During this session we got to see some of Hadano-san’s beautiful works, which included some wonderful sakeware, including guinomi, tokkuri and katakuchi. Hadano-san had also prepared some great videos just before the session, demonstrating his kick-wheel and giving us a look at how he creates some of his work.
Joining Hadano-san for this session was his wife, Rie-san, who had prepared some wonderful sake snacks to go with the Gokyo sake (Sakai Shuzo, TWTT Session #37) they were drinking. Also making several appearances, and winning hearts, was their extroverted, and clearly very pampered, cat, Joe-chan, who, might I add, has his very own, and very elaborate, Hagi-yaki water bowl.
The joy Hadano-san has for the work he does was evident and a true delight to see. A huge thank you to Hadano-san for sharing his time, passion, knowledge and pottery with us. Thank you also to Rie-san, (and to Joe-chan). I must also give a huge thank you to Jim Rion, the Yamaguchi sake & pottery guy! ~ for not only a truly wonderful job at translation/interpretation, but for his work behind the scenes and for taking the reins on a night where I was a little under the weather.
Thank you also to everyone who attended this event.
If you are interested in seeing more of Hadano-san’s work, you can contact him via his website: http://hagiyaki-hadano.jp/gallery.html
Thank you also to Robert Yellin for initially getting the ball rolling on this event.
About the Artisan: Takehito Nakajima was born in Kaga City (Yamanaka) Ishikawa in 1969.
Nakajima was born and raised in Kaga City, Ishikawa Prefecture and studied under his father, learning the craft of Yamanaka lacquerware, one of the town’s traditional crafts.
Nakajima is also a lover of sake and, amongst his creations, he crafts a lot of sake cups. Nakajima has created many prototypes of sake cups to study and perfect the thinness of the lip/mouth, the angle of the body, and the difference in the warp of the edges. He says he likes to study how the sake cup touches the mouth and how the aroma and taste of sake change.
Session overview: Session 4 of Meet the Artisan took place on Thursday 15 April 2021.
Nakajima’s work was first brought to my attention at the beginning of the year by the fabulous Hannah Kirshner, whose book Water, Wood and Wild Things was not only recently released, but also features a chapter on Nakajima: one of the talented artisans hailing from the town of Yamanaka in Ishikawa Prefecture.
Alongside Nakajima-san, for this session, we were fortunate to be joined by Hannah, and also by two other fascinating Yamanaka gems: 下木雄介 (Yusuke Shimoki), the incredibly passionate and knowledgeable owner of Engawa Washu Bar, an 8-seater sake-focused bar, and it was great to have 松浦文昭 (Fumiaki Matsuura) from Matsuura Shuzo join us too. Matsuura Shuzo were the featured brewery for TWTT Session #33 last month. Both Shimoki-san and Matsuura-san also feature in Hannah’s book and it was a delight to have them all join us for this session, sharing their passion, knowledge and connection. A wonderful ‘Yamanaka’ event!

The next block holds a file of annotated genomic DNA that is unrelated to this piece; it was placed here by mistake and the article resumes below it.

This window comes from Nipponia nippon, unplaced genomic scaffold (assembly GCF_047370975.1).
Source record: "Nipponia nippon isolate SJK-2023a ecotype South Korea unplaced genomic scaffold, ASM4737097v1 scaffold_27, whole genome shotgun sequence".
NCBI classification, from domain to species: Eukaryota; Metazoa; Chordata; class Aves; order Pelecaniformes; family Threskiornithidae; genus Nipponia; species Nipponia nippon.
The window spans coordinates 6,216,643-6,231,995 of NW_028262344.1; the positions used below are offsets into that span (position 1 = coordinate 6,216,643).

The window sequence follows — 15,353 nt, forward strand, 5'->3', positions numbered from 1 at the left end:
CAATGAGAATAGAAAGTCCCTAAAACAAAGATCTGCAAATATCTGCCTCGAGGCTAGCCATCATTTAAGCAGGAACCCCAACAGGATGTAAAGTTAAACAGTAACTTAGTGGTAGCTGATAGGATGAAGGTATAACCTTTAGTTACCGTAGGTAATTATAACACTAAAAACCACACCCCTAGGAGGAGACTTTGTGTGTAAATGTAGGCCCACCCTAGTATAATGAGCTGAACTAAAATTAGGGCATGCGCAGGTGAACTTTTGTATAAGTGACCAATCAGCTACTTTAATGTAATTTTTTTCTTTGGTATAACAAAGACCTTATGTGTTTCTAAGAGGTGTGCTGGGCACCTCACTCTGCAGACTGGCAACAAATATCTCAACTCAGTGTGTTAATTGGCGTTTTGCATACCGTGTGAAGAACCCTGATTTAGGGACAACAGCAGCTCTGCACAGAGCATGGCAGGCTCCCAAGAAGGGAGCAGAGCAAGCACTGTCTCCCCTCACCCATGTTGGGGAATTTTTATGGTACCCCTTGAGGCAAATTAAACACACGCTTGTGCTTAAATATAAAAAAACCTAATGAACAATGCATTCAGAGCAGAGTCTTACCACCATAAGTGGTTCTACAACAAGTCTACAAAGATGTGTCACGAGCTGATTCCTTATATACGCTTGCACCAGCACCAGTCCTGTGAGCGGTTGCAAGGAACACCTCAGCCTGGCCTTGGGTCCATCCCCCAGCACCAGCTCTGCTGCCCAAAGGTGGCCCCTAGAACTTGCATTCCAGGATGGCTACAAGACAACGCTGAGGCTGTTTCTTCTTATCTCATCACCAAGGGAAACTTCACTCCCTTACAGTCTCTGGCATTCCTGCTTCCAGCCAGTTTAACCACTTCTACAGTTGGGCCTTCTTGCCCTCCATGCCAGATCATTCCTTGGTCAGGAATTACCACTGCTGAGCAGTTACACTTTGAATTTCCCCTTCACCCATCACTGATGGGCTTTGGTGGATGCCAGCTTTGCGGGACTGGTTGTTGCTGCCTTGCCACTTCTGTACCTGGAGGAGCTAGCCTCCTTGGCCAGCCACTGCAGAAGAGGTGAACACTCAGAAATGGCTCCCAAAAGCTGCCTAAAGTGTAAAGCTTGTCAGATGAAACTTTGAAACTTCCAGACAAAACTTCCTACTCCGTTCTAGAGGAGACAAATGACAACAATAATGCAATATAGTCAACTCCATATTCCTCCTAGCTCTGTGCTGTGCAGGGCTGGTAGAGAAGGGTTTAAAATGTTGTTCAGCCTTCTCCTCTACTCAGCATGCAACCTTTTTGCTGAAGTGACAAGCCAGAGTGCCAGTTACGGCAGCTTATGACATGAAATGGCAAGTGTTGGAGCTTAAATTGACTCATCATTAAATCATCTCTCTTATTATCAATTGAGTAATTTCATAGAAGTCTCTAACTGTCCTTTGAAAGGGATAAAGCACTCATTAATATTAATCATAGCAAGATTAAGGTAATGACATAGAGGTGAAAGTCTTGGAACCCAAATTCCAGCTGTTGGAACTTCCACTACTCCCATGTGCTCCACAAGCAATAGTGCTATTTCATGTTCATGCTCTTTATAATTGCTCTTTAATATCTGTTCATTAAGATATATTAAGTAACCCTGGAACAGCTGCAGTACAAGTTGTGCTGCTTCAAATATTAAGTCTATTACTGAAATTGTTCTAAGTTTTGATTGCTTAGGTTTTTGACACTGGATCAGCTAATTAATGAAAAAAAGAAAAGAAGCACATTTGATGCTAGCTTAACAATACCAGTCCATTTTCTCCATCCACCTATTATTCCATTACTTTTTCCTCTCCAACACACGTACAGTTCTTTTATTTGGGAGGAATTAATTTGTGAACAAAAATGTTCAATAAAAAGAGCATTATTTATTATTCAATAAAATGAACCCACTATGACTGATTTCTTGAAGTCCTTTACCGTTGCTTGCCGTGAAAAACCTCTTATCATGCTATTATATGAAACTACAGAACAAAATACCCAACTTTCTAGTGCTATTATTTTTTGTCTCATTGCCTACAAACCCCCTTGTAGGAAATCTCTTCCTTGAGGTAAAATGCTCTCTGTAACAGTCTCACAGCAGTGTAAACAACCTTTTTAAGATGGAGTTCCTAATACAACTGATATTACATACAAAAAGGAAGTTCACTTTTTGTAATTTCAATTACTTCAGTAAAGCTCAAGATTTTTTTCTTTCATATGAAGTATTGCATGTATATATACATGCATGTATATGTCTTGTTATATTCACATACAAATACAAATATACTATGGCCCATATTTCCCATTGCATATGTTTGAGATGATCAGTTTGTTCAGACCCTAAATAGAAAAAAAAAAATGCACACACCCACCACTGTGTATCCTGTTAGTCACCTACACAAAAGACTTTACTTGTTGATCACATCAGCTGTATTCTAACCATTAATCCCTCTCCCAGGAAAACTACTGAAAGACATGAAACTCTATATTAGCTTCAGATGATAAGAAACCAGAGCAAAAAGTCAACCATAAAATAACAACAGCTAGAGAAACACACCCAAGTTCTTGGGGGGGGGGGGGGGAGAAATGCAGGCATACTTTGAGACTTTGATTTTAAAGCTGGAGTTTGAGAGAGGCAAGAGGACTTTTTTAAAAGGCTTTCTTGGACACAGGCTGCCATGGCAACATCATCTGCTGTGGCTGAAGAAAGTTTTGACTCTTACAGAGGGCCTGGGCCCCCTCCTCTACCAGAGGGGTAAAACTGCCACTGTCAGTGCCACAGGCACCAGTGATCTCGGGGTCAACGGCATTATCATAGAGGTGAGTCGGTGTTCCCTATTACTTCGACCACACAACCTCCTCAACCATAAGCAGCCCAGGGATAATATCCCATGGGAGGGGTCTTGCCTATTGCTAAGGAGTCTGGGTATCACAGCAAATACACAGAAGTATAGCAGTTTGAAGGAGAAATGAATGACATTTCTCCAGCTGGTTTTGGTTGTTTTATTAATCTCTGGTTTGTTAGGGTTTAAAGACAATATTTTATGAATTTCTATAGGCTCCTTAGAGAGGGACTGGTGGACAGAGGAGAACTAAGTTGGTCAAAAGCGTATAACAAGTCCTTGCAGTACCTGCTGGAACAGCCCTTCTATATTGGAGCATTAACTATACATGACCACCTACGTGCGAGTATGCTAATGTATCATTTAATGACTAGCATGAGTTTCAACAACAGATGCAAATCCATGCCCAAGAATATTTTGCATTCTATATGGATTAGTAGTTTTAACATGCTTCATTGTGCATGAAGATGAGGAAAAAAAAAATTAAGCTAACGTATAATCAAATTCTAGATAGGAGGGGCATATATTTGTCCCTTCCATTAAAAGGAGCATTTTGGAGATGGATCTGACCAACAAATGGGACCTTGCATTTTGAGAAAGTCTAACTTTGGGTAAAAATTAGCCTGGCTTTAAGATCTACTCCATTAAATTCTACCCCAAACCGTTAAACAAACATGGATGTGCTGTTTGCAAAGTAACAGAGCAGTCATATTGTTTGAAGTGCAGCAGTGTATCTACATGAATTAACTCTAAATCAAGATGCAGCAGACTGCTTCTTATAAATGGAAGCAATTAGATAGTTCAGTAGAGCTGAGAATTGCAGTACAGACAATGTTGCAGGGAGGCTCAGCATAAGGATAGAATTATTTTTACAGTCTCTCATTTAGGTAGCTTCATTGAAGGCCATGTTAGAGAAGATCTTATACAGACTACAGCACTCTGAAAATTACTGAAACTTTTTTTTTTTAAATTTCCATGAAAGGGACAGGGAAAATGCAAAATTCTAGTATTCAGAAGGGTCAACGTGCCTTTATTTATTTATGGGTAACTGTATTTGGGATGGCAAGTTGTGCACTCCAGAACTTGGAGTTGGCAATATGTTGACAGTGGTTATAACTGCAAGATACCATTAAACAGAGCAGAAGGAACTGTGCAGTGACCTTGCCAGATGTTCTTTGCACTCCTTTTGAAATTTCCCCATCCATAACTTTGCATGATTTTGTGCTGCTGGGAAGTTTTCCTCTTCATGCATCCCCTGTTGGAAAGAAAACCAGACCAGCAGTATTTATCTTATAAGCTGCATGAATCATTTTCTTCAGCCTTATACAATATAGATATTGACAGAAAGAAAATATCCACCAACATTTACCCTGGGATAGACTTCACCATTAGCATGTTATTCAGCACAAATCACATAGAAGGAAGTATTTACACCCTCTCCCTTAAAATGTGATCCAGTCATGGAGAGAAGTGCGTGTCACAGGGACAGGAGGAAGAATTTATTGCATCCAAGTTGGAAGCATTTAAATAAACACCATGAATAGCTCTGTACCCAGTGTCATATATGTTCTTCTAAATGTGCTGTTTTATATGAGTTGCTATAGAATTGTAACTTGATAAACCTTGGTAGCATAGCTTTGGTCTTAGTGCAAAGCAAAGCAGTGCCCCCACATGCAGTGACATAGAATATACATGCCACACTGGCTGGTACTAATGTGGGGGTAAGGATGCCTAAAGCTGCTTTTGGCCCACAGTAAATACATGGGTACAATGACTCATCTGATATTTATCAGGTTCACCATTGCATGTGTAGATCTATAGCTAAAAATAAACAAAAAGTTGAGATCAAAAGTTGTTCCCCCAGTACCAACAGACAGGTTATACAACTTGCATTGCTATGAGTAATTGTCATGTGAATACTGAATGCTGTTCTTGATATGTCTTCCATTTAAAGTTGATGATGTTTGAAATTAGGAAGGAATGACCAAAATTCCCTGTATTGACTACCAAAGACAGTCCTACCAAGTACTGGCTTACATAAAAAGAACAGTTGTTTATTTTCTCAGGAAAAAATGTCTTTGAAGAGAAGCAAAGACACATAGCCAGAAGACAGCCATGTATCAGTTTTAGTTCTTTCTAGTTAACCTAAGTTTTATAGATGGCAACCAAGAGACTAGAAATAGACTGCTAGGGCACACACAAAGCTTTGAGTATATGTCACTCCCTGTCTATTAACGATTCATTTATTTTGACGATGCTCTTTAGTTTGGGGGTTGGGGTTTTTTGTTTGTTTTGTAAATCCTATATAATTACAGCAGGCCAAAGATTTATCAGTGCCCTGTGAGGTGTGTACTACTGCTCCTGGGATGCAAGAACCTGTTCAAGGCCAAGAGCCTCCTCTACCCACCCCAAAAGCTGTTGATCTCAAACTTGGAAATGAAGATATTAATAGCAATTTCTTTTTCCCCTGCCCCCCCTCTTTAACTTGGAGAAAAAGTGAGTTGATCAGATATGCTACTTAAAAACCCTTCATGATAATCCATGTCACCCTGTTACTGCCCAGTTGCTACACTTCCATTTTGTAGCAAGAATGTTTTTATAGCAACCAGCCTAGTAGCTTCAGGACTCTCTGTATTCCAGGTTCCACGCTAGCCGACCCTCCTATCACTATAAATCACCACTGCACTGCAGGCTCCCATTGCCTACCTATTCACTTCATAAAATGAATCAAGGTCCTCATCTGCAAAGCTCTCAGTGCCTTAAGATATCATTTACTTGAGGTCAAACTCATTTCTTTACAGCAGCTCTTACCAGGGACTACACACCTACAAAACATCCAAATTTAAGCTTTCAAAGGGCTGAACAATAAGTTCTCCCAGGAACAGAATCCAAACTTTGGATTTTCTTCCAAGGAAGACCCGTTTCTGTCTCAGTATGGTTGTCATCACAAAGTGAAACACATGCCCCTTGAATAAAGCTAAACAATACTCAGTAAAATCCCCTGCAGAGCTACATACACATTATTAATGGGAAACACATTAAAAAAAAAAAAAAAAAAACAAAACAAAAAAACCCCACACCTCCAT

This was the first wood craftsperson to be featured on MTA and it was a real treat to have Hannah and Nakajima-san give us a tour of the his studio and also have Nakajima-san give us a live woodturning demonstration. Sitting in the cockpit at his lathe, Nakajima-san turned and worked the wood with such rhythm, skill and precision, making something that would be both dangerous and difficult for most, look easy and effortless.
This was truly a wonderful event and a great insight into the craft of Yamanaka woodturning.
About the Artisan: Yoshiko Takahashi was born in Shigaraki, Shiga in 1988.
After she finished in College, in 2010, she studied ceramics at Kyoto Prefectural Ceramicists Technical Institute for two years.
She then studied for another year at Shigaraki Ceramic Research Institute.
After that she took a job at the Shigaraki Ceramic Cultural Park as a studio technician in the Artists in Residency department for three years.
She currently lives and works in Shigaraki and regularly exhibits in high end department stores and galleries in Japan.
Session overview: Session 3 of Meet the Artisan took place on Thursday 19 November, 2020.
An absolutely delightful session with an extremely well thought out and insightful presentation from Shigaraki potter, Yoshiko Takahashi, delving into the history of Shigaraki ware, Rakusai pottery, Shigaraki clay, a variety of kilns and a fascinating family history.
It was a privilege to not only hear from Yoshiko-san, but to also meet both her father and her 95 year old, (still actively potting), grandfather during this very special session. What a treat!